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Income Investors: 7% Dividend Yields That Are Actually Safe

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The coronavirus pandemic has wreaked havoc on the global economy. Many companies that were thriving just last year now find themselves on life support. Financial flexibility, in aggregate, has gone down, and we find ourselves navigating into an environment where dividend cuts are becoming the new norm. For income investors, that’s not okay, especially since these are the times when people need the income the most.

Last week, Suncor Energy slashed its dividend by 55% while axing capital spending for the second time. This move was viewed as unforgivable to many income investors.

Dividends aren’t as safe as they seem these days. And those colossal yields that have presented themselves? They could be taken away from you on a bombshell dividend cut announcement, and you could be left holding the bag as income investors rush to the exits. That’s not to say all large dividends are unsafe, though. You just need to do more homework into the balance sheet and have a better gauge of the type of cash flow disruption that firms are in for.

Consider shares of Enbridge (TSX:ENB)(NYSE:ENB) and Canadian Imperial Bank of Commerce (TSX:CM)(NYSE:CM), which sport 7.5% and 7.1% yields, respectively, at the time of writing. Both dividends look safe and are likely going to escape this crisis intact, despite dire headwinds that lie ahead.

Enbridge

Many folks see Enbridge as following the footsteps of its energy peers upstream, by taking the axe to the dividend to free up financial flexibility. While a dividend reduction may be the best course of action for the pipeline kingpin following the worst rout in oil prices ever, I just don’t see Enbridge breaking its “dividend promise” to income investors, even though its financial flexibility has become less than ideal.

Call Enbridge’s shareholder-friendly management team stubborn if you want, but they will swim to great lengths to keep its dividend intact. Over the past few years, the company could have reduced its swelling dividend when it was put in a tight financial spot, but it chose to pull other levers instead to free up liquidity.

Enbridge’s commitment to rewarding its shareholders through these tough times will not be forgotten. The TTM payout ratio has swelled to 112%, but management has a few tricks up its sleeves to shore up cash while keeping its promise.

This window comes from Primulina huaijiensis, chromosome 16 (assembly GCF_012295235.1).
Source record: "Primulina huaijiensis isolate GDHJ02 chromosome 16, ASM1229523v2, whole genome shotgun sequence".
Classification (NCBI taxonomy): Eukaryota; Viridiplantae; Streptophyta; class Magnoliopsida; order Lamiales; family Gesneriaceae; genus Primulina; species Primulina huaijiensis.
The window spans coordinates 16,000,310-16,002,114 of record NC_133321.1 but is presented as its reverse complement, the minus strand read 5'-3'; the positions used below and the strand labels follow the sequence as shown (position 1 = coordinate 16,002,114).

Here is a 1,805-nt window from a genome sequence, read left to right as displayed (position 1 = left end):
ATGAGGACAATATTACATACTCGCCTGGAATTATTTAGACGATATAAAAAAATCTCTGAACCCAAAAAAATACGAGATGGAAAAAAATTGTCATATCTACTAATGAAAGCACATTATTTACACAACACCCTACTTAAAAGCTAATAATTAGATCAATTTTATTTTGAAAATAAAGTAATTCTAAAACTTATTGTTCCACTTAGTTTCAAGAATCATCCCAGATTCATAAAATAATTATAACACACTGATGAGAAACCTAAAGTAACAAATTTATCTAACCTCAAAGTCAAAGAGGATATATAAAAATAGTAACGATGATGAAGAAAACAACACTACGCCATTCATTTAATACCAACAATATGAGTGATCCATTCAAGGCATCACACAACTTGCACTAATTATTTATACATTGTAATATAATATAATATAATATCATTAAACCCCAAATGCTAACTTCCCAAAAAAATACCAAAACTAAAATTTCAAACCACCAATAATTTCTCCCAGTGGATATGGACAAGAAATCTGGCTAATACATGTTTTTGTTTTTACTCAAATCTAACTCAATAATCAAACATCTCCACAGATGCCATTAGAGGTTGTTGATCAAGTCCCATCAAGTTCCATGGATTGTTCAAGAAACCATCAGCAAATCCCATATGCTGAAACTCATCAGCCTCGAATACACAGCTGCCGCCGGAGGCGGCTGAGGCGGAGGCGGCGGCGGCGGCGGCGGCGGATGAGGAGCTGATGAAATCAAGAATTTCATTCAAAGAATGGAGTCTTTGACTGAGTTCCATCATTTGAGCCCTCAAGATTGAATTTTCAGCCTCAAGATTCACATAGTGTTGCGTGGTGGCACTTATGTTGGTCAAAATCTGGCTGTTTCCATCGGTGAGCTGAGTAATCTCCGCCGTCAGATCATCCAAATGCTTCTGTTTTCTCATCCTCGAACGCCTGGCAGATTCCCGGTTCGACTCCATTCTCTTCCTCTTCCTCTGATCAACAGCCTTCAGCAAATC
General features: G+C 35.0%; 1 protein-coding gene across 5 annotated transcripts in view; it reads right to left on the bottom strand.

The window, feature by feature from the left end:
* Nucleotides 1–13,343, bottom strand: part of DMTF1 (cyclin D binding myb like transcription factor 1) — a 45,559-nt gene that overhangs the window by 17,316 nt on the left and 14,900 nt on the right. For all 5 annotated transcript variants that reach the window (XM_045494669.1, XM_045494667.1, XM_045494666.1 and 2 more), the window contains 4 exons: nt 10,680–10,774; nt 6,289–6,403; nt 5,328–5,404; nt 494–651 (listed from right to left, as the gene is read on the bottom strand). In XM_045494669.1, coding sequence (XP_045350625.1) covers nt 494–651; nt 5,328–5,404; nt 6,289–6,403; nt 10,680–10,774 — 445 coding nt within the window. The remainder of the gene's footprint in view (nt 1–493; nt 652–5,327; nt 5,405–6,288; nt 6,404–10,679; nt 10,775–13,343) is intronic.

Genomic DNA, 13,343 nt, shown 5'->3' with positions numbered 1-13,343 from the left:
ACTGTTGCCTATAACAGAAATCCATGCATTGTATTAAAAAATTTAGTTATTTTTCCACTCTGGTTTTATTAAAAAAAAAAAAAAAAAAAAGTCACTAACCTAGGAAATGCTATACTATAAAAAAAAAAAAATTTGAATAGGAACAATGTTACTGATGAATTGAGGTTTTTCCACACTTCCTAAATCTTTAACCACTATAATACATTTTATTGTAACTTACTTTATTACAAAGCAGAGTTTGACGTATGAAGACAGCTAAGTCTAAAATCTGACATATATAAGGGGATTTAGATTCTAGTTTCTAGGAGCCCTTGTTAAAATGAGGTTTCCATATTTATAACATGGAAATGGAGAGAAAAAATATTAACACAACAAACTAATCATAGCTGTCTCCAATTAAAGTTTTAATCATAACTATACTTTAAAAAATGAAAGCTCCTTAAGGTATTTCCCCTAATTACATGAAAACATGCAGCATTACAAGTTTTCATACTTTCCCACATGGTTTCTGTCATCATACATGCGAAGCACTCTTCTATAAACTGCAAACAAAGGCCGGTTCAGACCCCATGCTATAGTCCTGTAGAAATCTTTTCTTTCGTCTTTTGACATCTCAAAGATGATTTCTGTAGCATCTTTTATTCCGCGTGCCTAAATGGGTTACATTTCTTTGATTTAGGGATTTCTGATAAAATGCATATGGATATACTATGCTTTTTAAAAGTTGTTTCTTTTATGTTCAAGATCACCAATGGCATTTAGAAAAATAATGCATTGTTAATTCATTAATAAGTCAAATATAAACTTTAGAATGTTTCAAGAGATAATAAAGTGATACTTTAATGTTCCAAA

Canadian Imperial Bank of Commerce

CIBC is the dog of the Big Five Canadian banks. It’s a perennial underperformer with a discount to the peer group and has sported a much larger dividend yield. Although CIBC is the most vulnerable to a Canadian housing market collapse amid the Canadian credit downturn, it’s worth remembering that CIBC, like its peers, is ridiculously well capitalized.

Provisions for credit losses (PCLs), fewer loans at lower margins, and coronavirus-induced fear could cause shares of CIBC to fall much further, while its yield continues to swell. But given the dividend is still far better covered than that of most other firms with yields that are half its size, I’d say that it’s going to take more than a worst-case scenario before CIBC even considers taking the axe to its dividend.

That said, the stock is on unsound footing and could continue to plunge. So, I’d be wary of buying the name at these levels if all you’re looking for is a safe, large dividend. CIBC’s peers sport generous yields and may offer a better bang for your buck at this juncture.

Stay hungry. Stay Foolish.

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This article represents the opinion of the writer, who may disagree with the “official” recommendation position of a Motley Fool premium service or advisor. We’re Motley! Questioning an investing thesis — even one of our own — helps us all think critically about investing and make decisions that help us become smarter, happier, and richer, so we sometimes publish articles that may not be in line with recommendations, rankings or other content.

Fool contributor Joey Frenette has no position in any of the stocks mentioned. The Motley Fool owns shares of and recommends Enbridge.

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